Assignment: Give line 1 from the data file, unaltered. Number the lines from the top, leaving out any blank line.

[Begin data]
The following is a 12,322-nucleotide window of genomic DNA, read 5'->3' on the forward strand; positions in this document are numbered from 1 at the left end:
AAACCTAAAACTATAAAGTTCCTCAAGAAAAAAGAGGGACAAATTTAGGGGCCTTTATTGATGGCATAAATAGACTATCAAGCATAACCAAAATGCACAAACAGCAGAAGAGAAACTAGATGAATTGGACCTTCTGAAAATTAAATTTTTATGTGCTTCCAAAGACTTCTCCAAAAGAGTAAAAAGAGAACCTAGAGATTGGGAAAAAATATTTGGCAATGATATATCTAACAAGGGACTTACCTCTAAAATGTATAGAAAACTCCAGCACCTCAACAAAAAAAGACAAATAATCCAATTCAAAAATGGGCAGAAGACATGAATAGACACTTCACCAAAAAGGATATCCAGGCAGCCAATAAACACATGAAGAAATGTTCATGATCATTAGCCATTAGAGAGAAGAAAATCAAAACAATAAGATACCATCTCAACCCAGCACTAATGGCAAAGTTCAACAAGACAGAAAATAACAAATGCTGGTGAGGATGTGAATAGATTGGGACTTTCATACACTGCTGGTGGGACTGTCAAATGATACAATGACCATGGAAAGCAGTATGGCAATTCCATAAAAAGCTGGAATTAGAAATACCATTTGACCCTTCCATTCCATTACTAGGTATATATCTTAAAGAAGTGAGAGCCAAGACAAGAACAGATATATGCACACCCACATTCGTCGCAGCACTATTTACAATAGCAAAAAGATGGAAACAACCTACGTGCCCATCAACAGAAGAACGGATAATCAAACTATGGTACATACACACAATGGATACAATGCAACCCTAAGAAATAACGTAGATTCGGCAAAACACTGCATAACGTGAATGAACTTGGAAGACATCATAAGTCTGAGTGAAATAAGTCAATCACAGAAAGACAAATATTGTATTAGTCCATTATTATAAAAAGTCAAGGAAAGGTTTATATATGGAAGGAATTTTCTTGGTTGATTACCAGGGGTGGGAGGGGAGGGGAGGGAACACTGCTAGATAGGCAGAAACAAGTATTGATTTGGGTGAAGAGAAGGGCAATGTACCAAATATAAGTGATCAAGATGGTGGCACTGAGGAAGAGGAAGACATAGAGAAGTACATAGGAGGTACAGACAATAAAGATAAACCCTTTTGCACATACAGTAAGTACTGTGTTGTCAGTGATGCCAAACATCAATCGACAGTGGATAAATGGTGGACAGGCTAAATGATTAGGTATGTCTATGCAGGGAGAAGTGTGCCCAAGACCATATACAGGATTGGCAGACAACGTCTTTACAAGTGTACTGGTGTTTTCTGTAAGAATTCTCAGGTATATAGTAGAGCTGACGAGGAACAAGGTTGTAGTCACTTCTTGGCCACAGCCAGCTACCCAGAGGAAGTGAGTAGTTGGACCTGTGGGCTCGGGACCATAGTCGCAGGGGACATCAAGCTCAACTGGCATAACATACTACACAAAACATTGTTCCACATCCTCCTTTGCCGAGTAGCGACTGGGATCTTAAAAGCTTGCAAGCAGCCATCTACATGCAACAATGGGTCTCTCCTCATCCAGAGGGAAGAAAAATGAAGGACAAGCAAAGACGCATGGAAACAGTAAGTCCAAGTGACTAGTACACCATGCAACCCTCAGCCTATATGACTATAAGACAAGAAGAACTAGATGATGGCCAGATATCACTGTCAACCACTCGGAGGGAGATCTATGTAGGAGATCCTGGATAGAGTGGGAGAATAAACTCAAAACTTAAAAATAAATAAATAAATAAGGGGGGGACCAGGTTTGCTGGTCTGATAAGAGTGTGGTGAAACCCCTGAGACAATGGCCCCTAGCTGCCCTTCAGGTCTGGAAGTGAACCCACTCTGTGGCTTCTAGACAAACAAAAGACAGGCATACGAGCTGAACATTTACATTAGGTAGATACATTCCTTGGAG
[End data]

The following is a 12,322-nucleotide window of genomic DNA, read 5'->3' on the forward strand; positions in this document are numbered from 1 at the left end: